A racehorse loves to run and will die from exhaustion if it is corralled or confined in a small space. A turtle on the other hand will die from exhaustion if it is forced to run on a treadmill, moving too fast for its slow nature. We each have to find our own healthy stress level, somewhere between that of the racehorse and the turtle. The key in coping with stress is realizing that your perception and response to stressors are crucial. Changing the way you interpret the events or situations – a skill called “reframing” – can make all the difference.

Physical reactions to stress are muscle tension, sweating, over alertness, dry mouth or throat, chest discomfort, sleep problems, fast and shallow breathing and butterflies in the stomach. Emotional reactions to stress are feeling under pressure, feeling tense and unable to relax, increased tearfulness, feelings of conflict, feeling mentally drained, frustration of aggression, fears of social embarrassment, being constantly frightened, increasing irritability/ complaining, lacking inability to feel pleasure and the Feeling of mentally drained.

Dealing with the effects of stress, you can minimize many of the physical effects of stress by utilizing these single self-help techniques. For headache, have a warm bath or lie down quietly for a few hours to relieve it. For palpitations, breathe deeply and slowly to encourage your heartbeat to return to normal. For loss of appetite, eat small portions of food that you find appetizing and take your time eating.

For rapid breathing, try “Breathing to Relax technique” by breathing slowly and deeply through your nose and out to your mouth, expanding your abdomen as you breathe in. For sweating, loosen tight garments and shed any extra layers of clothing. For increased urination, restrict your intake of fluid, especially tea and coffee, if you know you are going to be in a stressful situation and for reduce sex drive, explain to your partner that your loss of interest is temporary and not a rejection of him or her.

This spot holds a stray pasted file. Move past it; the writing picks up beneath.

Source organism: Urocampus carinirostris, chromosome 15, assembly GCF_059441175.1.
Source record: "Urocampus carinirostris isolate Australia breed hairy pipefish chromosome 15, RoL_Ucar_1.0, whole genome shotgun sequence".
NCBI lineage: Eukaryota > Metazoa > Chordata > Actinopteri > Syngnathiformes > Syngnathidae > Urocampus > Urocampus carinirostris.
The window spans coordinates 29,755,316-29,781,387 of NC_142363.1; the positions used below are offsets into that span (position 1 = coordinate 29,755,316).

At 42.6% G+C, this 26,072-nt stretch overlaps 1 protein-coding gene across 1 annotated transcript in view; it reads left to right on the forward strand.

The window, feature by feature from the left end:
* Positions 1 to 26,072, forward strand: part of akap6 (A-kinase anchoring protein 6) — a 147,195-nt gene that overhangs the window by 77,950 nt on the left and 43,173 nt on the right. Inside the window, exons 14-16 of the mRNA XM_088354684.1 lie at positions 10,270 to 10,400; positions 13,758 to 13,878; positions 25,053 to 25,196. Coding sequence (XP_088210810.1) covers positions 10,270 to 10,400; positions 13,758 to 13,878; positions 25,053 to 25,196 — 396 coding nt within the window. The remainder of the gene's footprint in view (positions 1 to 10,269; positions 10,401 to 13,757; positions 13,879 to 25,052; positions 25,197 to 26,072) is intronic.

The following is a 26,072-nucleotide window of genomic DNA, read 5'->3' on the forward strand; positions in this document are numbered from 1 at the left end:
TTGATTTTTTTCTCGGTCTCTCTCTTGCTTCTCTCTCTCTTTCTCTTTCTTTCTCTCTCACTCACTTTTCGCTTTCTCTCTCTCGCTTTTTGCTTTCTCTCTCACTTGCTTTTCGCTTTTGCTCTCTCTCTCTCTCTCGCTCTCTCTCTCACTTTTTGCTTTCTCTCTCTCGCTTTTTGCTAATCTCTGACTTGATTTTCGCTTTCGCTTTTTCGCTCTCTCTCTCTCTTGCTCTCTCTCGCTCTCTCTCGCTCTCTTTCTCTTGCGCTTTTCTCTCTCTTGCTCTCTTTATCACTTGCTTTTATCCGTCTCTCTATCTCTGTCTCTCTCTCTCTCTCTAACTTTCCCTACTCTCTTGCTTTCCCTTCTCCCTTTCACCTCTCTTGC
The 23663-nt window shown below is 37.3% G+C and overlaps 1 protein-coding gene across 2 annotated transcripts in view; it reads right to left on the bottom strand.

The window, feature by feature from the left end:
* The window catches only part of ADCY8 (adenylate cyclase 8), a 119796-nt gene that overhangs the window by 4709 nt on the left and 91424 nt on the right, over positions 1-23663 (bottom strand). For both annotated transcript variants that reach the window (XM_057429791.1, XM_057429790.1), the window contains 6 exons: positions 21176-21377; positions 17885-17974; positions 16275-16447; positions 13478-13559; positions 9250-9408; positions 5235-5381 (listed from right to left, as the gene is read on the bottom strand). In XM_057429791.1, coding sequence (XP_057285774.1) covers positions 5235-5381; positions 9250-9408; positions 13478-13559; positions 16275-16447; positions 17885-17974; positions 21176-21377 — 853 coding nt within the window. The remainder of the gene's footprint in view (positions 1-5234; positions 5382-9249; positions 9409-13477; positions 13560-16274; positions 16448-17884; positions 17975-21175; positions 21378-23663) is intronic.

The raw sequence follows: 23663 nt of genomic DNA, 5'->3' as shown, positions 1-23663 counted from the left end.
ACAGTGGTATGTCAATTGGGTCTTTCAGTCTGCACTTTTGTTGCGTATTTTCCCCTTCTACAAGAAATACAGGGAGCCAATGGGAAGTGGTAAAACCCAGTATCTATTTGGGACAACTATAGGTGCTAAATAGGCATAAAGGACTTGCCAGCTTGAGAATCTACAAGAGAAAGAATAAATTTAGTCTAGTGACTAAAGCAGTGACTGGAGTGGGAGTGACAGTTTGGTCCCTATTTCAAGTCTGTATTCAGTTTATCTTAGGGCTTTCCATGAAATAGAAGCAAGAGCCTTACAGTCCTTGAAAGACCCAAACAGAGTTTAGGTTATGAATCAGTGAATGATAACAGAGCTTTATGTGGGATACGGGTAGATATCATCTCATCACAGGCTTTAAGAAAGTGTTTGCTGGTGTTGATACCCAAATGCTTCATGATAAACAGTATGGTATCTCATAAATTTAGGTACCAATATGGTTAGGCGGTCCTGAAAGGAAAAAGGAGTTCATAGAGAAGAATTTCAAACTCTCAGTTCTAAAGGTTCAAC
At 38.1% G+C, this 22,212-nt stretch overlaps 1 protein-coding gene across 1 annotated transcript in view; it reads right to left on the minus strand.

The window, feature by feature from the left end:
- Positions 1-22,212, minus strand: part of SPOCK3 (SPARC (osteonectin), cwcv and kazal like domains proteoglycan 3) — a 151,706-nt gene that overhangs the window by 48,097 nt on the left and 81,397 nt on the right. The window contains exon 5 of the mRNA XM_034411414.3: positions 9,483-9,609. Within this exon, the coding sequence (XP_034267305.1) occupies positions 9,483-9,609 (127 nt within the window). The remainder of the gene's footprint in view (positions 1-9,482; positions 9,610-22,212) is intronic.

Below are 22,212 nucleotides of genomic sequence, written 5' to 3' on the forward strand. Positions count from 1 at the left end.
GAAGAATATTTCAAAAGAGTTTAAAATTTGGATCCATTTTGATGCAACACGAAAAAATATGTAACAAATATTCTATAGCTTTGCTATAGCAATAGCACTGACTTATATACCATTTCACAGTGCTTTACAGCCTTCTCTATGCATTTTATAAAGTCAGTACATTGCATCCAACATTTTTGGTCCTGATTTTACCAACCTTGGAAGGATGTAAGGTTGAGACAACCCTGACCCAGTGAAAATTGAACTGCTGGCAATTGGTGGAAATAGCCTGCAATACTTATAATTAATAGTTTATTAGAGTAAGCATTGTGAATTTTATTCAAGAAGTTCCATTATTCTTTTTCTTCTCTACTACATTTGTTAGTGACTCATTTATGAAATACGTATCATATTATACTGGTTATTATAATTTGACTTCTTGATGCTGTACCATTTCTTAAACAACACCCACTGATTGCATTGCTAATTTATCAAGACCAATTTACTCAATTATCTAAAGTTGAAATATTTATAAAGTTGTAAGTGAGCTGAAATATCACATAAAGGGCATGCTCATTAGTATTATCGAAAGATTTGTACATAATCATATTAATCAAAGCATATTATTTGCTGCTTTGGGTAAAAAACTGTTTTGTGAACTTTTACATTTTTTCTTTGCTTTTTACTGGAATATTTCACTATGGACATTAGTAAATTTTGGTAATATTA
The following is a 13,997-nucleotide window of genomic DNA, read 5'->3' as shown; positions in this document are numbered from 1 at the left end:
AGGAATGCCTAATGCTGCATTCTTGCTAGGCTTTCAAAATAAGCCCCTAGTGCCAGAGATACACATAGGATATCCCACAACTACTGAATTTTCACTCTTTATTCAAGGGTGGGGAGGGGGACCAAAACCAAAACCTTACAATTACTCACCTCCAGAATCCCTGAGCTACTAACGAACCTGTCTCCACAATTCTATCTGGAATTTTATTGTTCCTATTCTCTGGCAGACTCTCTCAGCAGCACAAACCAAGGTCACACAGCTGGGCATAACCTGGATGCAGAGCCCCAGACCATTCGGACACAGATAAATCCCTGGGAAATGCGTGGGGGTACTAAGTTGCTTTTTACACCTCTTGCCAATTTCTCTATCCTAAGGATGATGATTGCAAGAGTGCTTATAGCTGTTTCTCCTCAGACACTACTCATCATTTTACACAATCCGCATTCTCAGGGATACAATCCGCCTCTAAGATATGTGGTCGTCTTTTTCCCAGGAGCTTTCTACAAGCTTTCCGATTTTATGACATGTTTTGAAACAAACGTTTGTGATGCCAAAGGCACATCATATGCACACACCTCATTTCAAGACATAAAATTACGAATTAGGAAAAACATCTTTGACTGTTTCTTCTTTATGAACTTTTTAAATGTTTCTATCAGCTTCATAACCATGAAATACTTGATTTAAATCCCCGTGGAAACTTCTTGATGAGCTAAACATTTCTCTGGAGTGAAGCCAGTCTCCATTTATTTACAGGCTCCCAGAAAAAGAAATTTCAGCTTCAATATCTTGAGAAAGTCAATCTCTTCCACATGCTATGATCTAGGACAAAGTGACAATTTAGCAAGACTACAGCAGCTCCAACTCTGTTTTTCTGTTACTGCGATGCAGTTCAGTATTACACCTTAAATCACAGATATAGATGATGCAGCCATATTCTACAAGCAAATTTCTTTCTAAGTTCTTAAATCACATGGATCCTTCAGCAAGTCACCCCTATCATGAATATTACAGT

To Manage stress one should (1) Get priorities right, (2) Exercise regularly, (3) Learn to delegate, (4) Make space for leisure time, (5) Try to develop a social network, (6) Have a proper breaks for meal, (7) Listen carefully to those around you, (8) Try to keep things in proportion, (9) Get to know yourself better and (10) Enjoy yourself, and your family and friends. Statement of the Problem 1. ) Why do people need to know the effects of stress to one’s health? 2. ) How does stress arise among people? 3. ) How can people deal with stress? 4. )

How can stress be evaluated? 5. Why do college students more prone to stress than high school students? Objectives of the study This study aims: 1. ) To distinguish the different effects of stress to one’s health/being. 2. ) To explain how stress arise among people/ individual. 3. ) To discuss several ways on how people can deal with stress. 4. ) To evaluate stress levels. 5. ) To differentiate college and high school student’s stress probability. Significance of the Study 1. ) Students. It will help them particularly the higher students (the colleges) because they experience several problems, financially, love life, wrong time management and more.

Stress has a relation to their academic performance. 2. ) Workers. They experience work blues because of their doubts about their job, their co workers and more. It may be helpful to them. 3. ) Family. It will be helpful to them for different problems like for bills, foods, clothes and other things needed in the family makes the parents or the bread winner stress. 4. ) Government and other institution’s people. Since they are responsible for the welfare of the people, they are prone to stress. Different problems of the community were blamed to them, that’s why this is helpful to them.

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Stress Management Introduction. (2016, Sep 28). Retrieved from